Here is the URL to the website with all of the Hour of Code activities - www.nortonaasd.weebly.com

 

For more information on Hour of Code check out - www.code.org

 

Let me know if this video was helpful and if you decide to support the Hour of Code with your students.


Thank you for watching this video and for all you do in the classroom.

Deb

I found an 2015 Advent Calendar this morning. Only 5 days have been unlocked so far (which surprises me based on today's date.) While not every link seems to work, the idea is fun and engaged me as a teacher. I thought other Intel Engage community members might enjoy this resource as well.

 

Please share what your favorite pedagogy idea is after viewing the calendar.

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Larry Corey and Fred Hutchinson of the Cancer Research center shared the significance of computer programming in the medical field with the following quote: “Knowledge of computer programming is as important as knowledge of anatomy when it comes to medical research or clinical care”.  So, how can learning to code help you to change the world?

Coding is a creative process that builds higher order thinking skills and provides the opportunity to level the playing field.  Coding can be used to build social good, develop nations, extend global reach, transform play, create global competitions, fight climate change and send a man to the moon.

 

According to the Bureau of Labor Statistics employment projections, there are 1.4 million computing jobs but only 400,000 computer science students qualified to fill the positions. Pursuing a career in computer science can prepare students to learn the Poetry of Code and a chance to change the world!

 

This month’s challenge will explore coding and how it can be used to Master the language of the digital World.  Click on the images below to visit the url for the resources provided.  Explore the resources and complete the task as outlined below, and be sure to scroll to the right in the table below to see all the video tutorials.  May the Code be with you!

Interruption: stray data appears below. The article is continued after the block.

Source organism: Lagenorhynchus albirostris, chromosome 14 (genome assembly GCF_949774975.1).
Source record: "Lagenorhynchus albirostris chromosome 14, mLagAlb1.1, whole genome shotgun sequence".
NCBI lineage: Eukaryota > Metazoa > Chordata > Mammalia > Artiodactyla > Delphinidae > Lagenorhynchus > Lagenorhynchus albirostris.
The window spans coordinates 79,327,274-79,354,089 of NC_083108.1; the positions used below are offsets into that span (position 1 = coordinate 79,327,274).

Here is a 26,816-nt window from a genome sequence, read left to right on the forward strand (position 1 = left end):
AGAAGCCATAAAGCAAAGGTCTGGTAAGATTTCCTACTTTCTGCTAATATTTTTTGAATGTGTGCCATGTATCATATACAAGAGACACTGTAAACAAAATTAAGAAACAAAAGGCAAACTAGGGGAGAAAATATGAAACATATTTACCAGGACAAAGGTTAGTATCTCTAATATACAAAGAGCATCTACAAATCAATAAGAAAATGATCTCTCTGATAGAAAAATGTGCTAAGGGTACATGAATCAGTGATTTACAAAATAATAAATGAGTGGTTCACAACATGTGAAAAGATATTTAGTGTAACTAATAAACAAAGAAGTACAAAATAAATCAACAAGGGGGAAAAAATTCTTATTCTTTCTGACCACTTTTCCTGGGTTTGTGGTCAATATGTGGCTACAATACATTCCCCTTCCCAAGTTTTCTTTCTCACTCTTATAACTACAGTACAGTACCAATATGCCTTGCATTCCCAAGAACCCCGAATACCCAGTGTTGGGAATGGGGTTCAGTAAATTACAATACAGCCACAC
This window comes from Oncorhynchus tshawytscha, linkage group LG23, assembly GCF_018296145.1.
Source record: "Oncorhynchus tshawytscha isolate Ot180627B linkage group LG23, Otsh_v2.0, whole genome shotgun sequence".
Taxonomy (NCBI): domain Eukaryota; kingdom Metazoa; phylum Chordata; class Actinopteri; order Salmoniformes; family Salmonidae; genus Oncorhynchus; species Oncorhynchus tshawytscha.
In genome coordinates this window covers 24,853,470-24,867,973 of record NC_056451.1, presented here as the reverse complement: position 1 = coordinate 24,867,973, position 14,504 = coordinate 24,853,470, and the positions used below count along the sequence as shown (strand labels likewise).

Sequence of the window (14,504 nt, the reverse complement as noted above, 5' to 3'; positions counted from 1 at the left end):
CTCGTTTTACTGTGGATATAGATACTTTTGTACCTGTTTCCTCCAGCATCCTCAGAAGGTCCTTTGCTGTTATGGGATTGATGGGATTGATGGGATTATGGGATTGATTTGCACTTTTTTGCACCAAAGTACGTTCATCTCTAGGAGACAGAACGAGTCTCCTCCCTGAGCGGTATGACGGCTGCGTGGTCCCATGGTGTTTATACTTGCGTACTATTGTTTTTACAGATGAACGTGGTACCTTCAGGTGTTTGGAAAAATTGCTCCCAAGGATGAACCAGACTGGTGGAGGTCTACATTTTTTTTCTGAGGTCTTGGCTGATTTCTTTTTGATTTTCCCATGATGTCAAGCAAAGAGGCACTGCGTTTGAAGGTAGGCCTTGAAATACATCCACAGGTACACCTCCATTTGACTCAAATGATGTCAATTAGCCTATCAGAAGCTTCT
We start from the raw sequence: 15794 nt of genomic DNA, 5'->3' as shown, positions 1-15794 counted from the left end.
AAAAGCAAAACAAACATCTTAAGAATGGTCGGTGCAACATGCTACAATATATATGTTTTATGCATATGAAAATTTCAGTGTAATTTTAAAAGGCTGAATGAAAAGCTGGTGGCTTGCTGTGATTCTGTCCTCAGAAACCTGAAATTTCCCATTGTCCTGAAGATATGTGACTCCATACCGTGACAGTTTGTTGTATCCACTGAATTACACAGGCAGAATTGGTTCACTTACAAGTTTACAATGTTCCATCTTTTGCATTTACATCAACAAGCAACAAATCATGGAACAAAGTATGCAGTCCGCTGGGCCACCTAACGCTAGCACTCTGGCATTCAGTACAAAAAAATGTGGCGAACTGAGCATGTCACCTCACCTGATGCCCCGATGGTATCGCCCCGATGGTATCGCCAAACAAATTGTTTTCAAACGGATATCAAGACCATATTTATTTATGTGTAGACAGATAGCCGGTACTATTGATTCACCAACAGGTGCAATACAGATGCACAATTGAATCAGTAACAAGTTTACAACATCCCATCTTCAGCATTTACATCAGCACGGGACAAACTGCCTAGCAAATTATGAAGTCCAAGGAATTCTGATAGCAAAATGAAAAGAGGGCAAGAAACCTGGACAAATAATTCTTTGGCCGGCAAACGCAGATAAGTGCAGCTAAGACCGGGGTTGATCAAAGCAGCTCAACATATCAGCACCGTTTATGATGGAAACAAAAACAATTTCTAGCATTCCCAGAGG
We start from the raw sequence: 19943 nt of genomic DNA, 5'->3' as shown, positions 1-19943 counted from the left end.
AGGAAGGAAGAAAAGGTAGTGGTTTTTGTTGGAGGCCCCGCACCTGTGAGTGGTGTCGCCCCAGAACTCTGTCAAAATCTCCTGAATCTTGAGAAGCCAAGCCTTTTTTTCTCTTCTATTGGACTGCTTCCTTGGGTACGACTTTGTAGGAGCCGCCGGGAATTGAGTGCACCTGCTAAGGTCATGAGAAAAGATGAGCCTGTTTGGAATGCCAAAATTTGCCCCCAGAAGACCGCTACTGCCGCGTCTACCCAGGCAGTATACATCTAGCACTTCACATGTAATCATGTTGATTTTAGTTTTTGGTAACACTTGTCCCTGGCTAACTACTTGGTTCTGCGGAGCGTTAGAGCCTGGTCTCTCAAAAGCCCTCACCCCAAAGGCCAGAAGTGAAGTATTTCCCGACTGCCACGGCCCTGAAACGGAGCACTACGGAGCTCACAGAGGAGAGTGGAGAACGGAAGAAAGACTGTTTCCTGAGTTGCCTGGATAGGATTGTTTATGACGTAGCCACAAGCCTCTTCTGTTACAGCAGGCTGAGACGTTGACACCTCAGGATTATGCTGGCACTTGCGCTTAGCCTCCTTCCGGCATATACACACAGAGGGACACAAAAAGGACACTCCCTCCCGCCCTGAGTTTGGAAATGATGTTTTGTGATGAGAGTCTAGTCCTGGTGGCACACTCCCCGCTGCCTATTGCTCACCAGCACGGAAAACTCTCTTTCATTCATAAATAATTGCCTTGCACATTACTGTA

Master the Language of the Digital World

 

 

 

 

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Code Monkey

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Code.Org

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Made with Code

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Scratch

OverviewChallenges designed to teach non-experienced programmers the basics of computer science.Projects designed to teach STEM and reach students of all backgrounds.Projects designed to increase diversity in computer science and provide an introduction to coding.Activities designed to personalize interactive stories, games, and animations.
Highlights

 

  • Create and share Code Monkey challenges for others to solve.
  • Track student progress and examine solutions
  • 3-star rating
  • If registered as a teacher, solutions to all challenges are provided in dashboard.

 

  • Unplugged activities to use without technology.
  • Lesson Plans.
  • Tutorials for grades K-8.
  • Tutorials that teach JavaScript.
  • Make your own apps or games for phones or tablets.
  • University courses online

 

  • Code projects to reflect personality
  • Projects designed to support creativity and to engage girls.
  • Coding projects based on Blockly, a webbed-based graphical programming editor.
  • Party kit provided for advice and resources.